We Need a Cure

Commentaries - Old Vices Increased by the Crisis

by Luigino Bruni

published inAvvenire on 10/07/2014

Usura ridParallel with the intensification of the economic crisis, a greater spread of the phenomenon of usury was observed, evidenced by reports of the doubling of suspicious transactions in 2013 over the previous year.” There are documents like this one – just published by the Financial Information Unit of the Bank of Italy – that every responsible and mature citizen should read, meditate on, and then act accordingly. Usury is a typical disease of any monetary society, since it is the visible phenomenon of the power relations and the power that are hidden under the apparent neutrality of money. The existence of money has many benefits, but it also generates high costs that are growing in intensity and importance with the expansion of the area covered by money within society.

Usury grows with the marketing of social relations, and, as the Bank of Italy tells us, it also grows in times of crisis, when the demand for money increases for those on the margins or outside of the official circuits of credit. No social system has produced as much usury as our financial capitalism, where being able to buy almost anything for money, money becomes almost everything, and one is willing to do almost anything to get it. Usury, therefore, is an eloquent and infallible indicator of how much "waste" our capitalism produces and fails to recycle, but also of the inability of banks and good and legal channels of credit to respond to the demand for money that comes from the outskirts of the empire (which then leads "elsewhere"). But it is also a sign of how much pain there is behind the crisis of so many businesses and deceitful promises of easy luxury for the poor.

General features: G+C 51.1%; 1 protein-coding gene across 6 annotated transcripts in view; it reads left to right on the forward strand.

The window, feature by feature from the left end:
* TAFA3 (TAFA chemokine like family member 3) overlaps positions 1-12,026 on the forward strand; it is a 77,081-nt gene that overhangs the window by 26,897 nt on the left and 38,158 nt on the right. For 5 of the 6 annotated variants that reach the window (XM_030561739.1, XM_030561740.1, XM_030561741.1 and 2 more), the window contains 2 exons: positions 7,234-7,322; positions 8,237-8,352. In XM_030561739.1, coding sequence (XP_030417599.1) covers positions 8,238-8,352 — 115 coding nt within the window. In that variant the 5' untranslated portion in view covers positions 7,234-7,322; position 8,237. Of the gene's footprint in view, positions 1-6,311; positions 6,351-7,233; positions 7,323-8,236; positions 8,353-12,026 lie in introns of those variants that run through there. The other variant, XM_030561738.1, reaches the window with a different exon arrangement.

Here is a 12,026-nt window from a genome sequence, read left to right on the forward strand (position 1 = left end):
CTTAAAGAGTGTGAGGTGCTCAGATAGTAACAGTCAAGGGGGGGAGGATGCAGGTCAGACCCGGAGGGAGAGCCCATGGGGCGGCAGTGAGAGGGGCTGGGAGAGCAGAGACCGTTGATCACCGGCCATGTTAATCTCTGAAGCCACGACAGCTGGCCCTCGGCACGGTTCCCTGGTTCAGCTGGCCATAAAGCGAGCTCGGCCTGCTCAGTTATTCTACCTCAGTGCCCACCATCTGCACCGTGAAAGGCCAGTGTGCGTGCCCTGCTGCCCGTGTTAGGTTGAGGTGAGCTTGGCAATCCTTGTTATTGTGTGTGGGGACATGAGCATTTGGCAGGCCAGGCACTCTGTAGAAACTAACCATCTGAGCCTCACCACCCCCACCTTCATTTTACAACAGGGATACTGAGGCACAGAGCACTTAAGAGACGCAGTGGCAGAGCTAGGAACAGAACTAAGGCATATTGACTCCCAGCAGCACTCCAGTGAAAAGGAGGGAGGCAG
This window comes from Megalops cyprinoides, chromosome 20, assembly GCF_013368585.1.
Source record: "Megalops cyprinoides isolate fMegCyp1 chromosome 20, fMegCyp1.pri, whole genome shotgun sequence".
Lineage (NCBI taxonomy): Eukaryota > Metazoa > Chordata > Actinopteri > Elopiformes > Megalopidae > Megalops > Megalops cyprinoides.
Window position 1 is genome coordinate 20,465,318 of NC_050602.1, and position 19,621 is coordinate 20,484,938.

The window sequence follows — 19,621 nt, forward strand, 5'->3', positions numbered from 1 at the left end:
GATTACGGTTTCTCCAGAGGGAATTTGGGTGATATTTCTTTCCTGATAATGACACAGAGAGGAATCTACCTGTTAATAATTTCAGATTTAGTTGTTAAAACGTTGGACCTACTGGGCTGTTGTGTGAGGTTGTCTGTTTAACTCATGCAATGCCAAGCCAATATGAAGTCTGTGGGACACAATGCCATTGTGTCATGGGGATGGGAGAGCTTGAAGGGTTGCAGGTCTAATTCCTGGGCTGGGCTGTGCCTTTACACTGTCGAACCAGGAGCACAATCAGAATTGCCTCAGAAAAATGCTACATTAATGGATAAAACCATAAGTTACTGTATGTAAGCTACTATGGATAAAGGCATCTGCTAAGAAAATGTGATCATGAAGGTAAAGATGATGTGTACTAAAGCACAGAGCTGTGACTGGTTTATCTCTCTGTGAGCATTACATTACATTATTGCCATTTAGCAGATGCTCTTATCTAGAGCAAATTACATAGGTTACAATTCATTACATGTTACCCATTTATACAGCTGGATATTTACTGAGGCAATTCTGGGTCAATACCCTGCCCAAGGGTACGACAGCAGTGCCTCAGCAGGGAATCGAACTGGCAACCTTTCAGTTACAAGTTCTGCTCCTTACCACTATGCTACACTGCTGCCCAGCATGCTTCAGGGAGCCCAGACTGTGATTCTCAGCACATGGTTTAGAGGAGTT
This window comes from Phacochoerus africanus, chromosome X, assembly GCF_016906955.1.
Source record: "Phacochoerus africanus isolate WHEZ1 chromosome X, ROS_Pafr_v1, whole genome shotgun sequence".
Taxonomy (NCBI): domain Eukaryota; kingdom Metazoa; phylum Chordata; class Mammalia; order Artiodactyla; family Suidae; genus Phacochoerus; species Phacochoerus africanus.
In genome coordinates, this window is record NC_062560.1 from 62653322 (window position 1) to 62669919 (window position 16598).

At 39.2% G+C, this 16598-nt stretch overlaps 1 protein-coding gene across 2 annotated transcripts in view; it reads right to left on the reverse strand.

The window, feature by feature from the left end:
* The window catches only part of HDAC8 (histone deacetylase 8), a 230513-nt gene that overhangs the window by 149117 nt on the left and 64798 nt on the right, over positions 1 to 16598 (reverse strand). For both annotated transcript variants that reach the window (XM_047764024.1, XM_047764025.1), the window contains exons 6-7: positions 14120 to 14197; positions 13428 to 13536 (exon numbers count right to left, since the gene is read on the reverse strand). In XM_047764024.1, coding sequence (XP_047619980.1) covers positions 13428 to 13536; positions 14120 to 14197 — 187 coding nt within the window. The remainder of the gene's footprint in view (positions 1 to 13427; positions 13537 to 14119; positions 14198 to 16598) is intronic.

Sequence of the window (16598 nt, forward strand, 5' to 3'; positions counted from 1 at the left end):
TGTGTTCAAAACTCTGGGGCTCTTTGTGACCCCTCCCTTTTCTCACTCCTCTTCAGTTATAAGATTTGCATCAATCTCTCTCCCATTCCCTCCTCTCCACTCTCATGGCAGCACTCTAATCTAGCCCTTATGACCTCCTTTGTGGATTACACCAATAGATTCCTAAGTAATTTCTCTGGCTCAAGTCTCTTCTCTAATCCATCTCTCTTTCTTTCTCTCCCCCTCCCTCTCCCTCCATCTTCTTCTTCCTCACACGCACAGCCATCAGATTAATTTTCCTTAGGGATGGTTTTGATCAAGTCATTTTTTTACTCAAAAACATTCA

It would be interesting and extremely useful to "open up" these data and read the stories that lie beneath them. We would find a very diverse humanity there: entrepreneurs in crisis, too many vulnerable people fallen in the vicious circles of gambling, the scratch-and-win, and in the many traps of the easy credit offered by ambiguous agencies that ruin the more vulnerable families by promising unsustainable consumption – the great disease of our system lies as much in legal as in illegal forms of corruption.